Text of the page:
The saddest part of Christian leadership in America is its schizophrenic attitude towards war perpetrated by the state both at home and in foreign soil. It is a bizarre sight to behold when the church (of various mainline denominations), intended to be the ultimate force for peace, reconciliation, and justice, urges the United States President not to withdraw troops from Syria. Evangelical leaders such as Franklin Graham even went as far as to pray that President Trump might change his mind and postpone the withdrawal.
The justification for their stances, these evangelical leaders claim, is that the Kurdish forces who are acting in that region might get wiped out by, oddly enough, another ally of the United States—Turkey. Next to little has been discussed about the United States actual foreign policy of building close relationships with unsavory governments in the Middle East such as Saudi Arabia to whom the United States government has provided arms worth billions of dollars, and with whom the United States government has been complicit in the continuous war on Yemen, a war that has cost massive civilian lives.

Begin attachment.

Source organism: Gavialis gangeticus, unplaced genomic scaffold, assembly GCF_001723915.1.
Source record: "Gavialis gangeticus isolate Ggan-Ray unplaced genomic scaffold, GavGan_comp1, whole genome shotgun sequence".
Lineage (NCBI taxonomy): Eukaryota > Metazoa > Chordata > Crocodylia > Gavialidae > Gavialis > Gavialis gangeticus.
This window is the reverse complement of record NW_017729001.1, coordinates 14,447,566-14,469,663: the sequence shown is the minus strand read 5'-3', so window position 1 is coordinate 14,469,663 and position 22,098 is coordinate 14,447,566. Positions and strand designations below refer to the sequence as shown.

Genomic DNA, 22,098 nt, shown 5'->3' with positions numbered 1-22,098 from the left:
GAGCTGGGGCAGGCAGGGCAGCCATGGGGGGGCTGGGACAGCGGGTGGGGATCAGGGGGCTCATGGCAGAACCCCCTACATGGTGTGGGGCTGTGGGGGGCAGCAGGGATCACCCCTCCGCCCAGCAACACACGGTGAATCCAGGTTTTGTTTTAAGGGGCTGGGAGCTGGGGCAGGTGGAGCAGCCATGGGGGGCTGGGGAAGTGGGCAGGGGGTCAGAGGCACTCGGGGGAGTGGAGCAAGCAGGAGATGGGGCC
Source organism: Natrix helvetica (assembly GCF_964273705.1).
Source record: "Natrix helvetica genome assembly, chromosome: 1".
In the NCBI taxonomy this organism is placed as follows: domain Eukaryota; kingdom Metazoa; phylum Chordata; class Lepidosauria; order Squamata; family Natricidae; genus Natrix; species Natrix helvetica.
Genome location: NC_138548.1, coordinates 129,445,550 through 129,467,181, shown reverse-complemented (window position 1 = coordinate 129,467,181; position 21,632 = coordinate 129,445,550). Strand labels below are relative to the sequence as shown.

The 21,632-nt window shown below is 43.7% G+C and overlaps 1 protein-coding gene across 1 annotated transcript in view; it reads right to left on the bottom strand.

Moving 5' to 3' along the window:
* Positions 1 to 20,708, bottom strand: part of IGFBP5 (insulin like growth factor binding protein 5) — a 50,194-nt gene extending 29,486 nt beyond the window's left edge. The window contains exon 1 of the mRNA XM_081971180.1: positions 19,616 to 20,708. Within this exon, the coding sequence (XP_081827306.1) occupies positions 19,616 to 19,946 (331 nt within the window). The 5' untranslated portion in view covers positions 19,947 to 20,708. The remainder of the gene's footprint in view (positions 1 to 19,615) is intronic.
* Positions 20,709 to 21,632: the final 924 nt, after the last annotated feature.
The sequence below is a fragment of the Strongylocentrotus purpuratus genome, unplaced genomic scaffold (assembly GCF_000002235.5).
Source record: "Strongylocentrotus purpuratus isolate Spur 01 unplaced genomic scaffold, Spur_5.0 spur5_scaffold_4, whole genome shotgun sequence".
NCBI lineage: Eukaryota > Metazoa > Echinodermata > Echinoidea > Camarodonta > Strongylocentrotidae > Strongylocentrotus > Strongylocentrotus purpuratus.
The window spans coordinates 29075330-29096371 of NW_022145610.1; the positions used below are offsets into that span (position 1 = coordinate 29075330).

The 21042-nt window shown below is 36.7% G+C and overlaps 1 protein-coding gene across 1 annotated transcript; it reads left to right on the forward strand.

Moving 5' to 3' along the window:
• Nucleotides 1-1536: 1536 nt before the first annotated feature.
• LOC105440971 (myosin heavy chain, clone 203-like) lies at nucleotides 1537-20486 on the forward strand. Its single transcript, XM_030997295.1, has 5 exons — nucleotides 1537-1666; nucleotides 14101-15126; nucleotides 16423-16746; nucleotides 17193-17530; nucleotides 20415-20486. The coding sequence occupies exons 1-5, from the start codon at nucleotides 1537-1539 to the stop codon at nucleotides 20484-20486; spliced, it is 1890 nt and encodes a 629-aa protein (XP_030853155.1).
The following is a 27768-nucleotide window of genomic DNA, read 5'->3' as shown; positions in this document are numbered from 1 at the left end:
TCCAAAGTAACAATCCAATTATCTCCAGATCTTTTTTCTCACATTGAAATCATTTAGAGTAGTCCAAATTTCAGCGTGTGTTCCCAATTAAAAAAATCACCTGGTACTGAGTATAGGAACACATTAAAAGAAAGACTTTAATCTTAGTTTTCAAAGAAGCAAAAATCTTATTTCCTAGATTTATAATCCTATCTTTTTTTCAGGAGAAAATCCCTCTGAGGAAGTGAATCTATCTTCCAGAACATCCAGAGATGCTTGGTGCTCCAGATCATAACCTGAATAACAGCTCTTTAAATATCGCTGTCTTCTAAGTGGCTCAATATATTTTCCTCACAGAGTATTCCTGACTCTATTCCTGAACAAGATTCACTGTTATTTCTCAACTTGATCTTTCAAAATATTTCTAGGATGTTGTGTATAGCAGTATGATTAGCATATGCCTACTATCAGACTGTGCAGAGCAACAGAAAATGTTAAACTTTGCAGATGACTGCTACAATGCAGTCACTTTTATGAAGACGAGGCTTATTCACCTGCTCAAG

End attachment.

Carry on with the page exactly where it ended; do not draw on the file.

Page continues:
Why hasn’t the evangelical church in America questioned its government’s close involvement with the governments of Saudi Arabia? Why hasn’t it questioned America’s close ties with bizarre propagandist actors in Syria such as the White Helmets, an organization known to have assisted in human rights violations, and rebel factions that have carried out unspeakable acts of murder. Why hasn’t it spoken out against the so-called war on drugs, which continues to imprison countless non-violent offenders at home?
Rather than question the abuses of statist power, the evangelical leadership of America has instead encouraged a bystander philosophy in the face of injustice. It has repeatedly demonstrated its powerlessness in bringing about lasting peace through its influence in high places. What is even more shocking is the fact that the evangelical church in America, through its support of wars in foreign soil and the war on drugs, has strangely held on to the old pagan concept of using ‘evil against evil.’ This causes the church to grow schizophrenic.